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The anger in tobacco country is palpable towards the Conservatives

I’ve been seeing that anger in a lot of the local newspapers around here in the past month or 2, but it’s drawn enough attention to make it into today’s Toronto Star in an article entitled “Despair and anger in tobacco country”. This isn’t just about the tobacco farmers either being angry at the Cons. and Diane Finley – many in Caledonia, the site of the native protests – blame her and the Cons. for failing to resolve the issue:

For tobacco growers in southwestern Ontario, hope has turned to despair. Banks are foreclosing, marriages are dissolving and some growers have even taken their lives..What the tobacco farmers and the Caledonia residents have in common is anger, much of it directed toward their Haldimand-Norfolk MP – Conservative Diane Finley, immigration minister in Prime Minister Stephen Harper’s cabinet. Caledonia residents feel Finley has abandoned them, while tobacco growers accuse her of failing to live up to her many promises to bring in an aid package that would allow them to turn to other crops or another way of life.

That anger is potentially deadly to Finley’s chances for re-election here:

“When she runs again, I am going to have a sign on my lawn that says `Never ever vote for this woman again.’ She’s useless. She’s done. She will never get back in here,” said Reid, 65, who blames having to take medication for elevated blood pressure on the two-year-old dispute.. His wife, Marg, 47, guessed that Finley’s chances of being re-elected are “nil.” About 150 farmers made a very public statement in March when they gathered outside Finley’s Simcoe office to express outrage over the absence of a buyout program. After ripping up their Conservative membership cards and a Finley lawn sign, they marched to the office of Dr. Eric Hoskins, the Liberal candidate, to fill out memberships for the federal Liberal party.”I have voted Conservative my whole (adult) life … but I feel very much that I have been led down the garden path,” Brian Baswick, 53, a tobacco farmer from the Delhi area… Dave Brown and his wife Dana live on the west side of the (Caledonia) development…”There are so many times when I sat here waiting for (Finley) to call me and the calls just never came. She does not deserve the position she’s in. She will absolutely not win the (next election). I will make sure of that,” said Brown..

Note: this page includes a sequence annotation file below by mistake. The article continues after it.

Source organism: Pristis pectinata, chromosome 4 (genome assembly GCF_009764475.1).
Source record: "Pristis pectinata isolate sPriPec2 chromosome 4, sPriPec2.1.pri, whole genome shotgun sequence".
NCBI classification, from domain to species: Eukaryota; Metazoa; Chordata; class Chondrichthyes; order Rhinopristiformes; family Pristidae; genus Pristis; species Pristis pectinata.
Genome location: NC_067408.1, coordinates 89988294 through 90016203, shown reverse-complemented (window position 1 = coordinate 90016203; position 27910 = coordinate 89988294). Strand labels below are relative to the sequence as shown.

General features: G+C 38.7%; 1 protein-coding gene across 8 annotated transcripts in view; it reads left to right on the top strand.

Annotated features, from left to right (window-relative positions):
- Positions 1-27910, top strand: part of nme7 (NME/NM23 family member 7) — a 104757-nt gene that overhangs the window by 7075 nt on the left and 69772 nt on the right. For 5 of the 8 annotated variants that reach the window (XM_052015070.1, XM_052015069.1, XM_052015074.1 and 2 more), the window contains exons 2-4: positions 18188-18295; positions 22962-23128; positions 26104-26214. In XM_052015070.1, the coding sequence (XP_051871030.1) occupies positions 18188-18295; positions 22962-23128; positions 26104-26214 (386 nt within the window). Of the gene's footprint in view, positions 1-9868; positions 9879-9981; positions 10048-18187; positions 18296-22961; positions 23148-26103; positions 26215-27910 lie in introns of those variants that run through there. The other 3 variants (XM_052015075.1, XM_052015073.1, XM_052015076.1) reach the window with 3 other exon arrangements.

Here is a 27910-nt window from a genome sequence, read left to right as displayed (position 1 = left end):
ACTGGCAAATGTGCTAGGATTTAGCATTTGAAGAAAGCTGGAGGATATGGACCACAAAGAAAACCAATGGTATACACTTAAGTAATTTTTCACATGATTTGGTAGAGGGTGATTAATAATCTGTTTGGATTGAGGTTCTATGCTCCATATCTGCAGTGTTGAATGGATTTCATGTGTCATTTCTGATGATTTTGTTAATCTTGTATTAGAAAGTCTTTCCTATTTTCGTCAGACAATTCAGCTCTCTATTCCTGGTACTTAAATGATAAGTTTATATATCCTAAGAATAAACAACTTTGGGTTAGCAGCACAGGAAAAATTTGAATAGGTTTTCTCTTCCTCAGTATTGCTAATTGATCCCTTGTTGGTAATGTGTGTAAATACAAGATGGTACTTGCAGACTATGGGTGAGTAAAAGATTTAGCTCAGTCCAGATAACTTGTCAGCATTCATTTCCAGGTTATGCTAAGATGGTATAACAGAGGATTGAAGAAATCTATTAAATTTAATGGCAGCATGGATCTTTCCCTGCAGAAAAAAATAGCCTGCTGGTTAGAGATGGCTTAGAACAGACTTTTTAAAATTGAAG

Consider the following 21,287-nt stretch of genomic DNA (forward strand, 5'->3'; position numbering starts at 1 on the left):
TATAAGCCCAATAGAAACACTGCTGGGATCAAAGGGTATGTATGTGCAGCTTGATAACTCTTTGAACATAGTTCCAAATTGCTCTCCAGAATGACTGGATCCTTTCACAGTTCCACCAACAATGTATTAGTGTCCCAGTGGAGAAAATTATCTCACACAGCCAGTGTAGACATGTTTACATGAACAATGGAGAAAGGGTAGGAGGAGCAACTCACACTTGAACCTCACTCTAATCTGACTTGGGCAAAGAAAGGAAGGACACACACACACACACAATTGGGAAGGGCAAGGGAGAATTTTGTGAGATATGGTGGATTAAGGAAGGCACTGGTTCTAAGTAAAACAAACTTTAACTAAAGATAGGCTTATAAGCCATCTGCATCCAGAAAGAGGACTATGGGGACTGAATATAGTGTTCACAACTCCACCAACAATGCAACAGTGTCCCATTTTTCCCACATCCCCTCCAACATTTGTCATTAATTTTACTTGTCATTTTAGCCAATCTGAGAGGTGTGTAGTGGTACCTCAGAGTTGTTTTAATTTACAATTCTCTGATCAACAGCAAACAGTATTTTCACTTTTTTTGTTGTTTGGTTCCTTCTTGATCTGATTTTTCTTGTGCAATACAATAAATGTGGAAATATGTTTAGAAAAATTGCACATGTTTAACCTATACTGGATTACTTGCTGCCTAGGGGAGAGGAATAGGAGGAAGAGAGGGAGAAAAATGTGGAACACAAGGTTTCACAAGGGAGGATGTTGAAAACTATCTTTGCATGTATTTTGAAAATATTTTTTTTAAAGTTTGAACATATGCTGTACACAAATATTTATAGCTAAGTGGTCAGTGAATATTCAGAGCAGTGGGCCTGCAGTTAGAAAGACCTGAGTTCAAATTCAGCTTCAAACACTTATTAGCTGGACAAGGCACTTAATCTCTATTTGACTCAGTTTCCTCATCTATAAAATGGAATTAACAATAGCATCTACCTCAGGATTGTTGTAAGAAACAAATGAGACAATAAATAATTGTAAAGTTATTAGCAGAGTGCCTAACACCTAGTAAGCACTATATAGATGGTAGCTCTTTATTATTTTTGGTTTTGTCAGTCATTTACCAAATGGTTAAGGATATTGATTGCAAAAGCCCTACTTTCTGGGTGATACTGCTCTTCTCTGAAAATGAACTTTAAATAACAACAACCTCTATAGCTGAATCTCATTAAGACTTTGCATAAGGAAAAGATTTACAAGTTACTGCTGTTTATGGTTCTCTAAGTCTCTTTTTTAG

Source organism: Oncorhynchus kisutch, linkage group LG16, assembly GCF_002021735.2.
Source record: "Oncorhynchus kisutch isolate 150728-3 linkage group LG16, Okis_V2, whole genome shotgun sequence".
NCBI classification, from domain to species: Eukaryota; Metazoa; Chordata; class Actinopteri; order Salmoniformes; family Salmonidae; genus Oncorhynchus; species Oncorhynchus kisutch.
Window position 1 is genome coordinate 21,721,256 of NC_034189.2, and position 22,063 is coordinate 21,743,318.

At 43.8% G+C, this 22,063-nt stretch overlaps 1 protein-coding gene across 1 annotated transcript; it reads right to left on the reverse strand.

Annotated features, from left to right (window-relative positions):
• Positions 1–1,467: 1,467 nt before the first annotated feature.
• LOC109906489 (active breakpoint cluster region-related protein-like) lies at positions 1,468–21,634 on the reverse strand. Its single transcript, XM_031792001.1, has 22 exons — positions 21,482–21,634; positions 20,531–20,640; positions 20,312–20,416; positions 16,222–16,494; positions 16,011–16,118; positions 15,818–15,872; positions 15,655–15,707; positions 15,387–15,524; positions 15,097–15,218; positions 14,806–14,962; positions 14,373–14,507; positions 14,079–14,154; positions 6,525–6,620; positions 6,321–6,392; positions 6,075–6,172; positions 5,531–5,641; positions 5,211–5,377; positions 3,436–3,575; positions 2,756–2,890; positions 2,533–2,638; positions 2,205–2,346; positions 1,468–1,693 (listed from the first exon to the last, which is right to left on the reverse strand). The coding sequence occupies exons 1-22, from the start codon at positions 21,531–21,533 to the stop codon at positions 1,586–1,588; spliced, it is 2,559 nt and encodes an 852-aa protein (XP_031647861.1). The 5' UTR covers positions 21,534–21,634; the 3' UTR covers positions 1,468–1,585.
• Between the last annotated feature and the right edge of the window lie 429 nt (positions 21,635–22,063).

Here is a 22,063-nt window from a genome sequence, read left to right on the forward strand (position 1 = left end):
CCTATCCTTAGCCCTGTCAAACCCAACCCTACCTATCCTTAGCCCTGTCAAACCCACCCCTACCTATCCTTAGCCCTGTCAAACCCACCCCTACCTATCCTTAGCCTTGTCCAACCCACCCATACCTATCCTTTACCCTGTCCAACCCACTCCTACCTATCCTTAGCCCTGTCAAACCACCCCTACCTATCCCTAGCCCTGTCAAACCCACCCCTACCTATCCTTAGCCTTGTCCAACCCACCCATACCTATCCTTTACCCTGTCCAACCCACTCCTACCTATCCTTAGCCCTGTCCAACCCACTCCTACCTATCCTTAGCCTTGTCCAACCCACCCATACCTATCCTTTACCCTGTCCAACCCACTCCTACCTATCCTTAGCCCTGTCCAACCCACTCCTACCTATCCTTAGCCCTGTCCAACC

And what has Finley offered in her defense? Nothing but excuses and threats:

The Toronto Star requested an interview with Finley but a spokesperson on her behalf said issues involving agriculture and native affairs were not her responsibility. “The minister is only the local MP and not the lead on either file,” wrote spokesperson Timothy Veil…Fearing for her own safety, she refused to attend a meeting in Delhi late last month with more than 1,000 tobacco farmers. But she did send a letter warning the farmers that if they launched a lawsuit against the federal government that “everything we are working on stops. Plain and simple.” She also chastised the farmers for their “negative messaging,” which she said was only jeopardizing a final exit plan, one which could entail Ottawa buying their tobacco quota

She chickened out of talking to her own constituents, not because she feared for her life, but because she knew she’d get booed off the stage if she showed up, and she didn’t want any more bad publicity.  To top it off, she then tried to intimidate the farmers into silence.  These are farmers that have seen their farms foreclosed, themselves forced into bankruptcy, and they’re supposed to take this lying down?

Between this and Caledonia, I think this line in the paper is the most apt to describe Finley’s plight:

When Finley first entered politics – she defeated former agriculture minister Bob Speller in the June 2004 election that returned Paul Martin’s Liberals with a minority – she often accused the government of over-promising and under-delivering. Those words are coming back to haunt her.

I believe that Norfolk is one rural riding you will see switch back to the Liberals when the election is finally called. I don’t think even if by some chance a buyout is finally agreed to, that the farmers will forgive Finley for her perceived inaction and lack of empathy for the farming community. Caledonia and area residents certainly won’t over her perceived inaction on the native standoff.  I think this is one riding where local issues will far overshadow national ones.

That could also be the case in Oxford, if it were brought up more. I also think that this is a wedge issue that the Liberal Candidate in Oxford, Martha Dennis, could and should  be using more against Conservative MP Dave Mackenzie, as there are a fair number of tobacco farmers in this riding as well. She may very well be doing so in her campaigning, but I’ve seen nothing in the local papers around here from her attacking Mackenzie’s failure to help get a buyout package for the tobacco farmers in his riding. I believe she needs to get more press exposure for herself on this issue and pressure Mr Mackenzie on this issue.

You should understand that Oxford County is a very blue riding and only seems to vote Liberal when the Liberals do Chretien-style landslides in the province.  I’m not sure this issue would tip this riding to the Liberals, but it sure would make Mackenzie feel a tad uncomfortable having to defend to farmers why he’s been no better then Finley at securing a buyout compensation package for tobacco farmers to help them turn to alternate crops and preserve their way of life and income.

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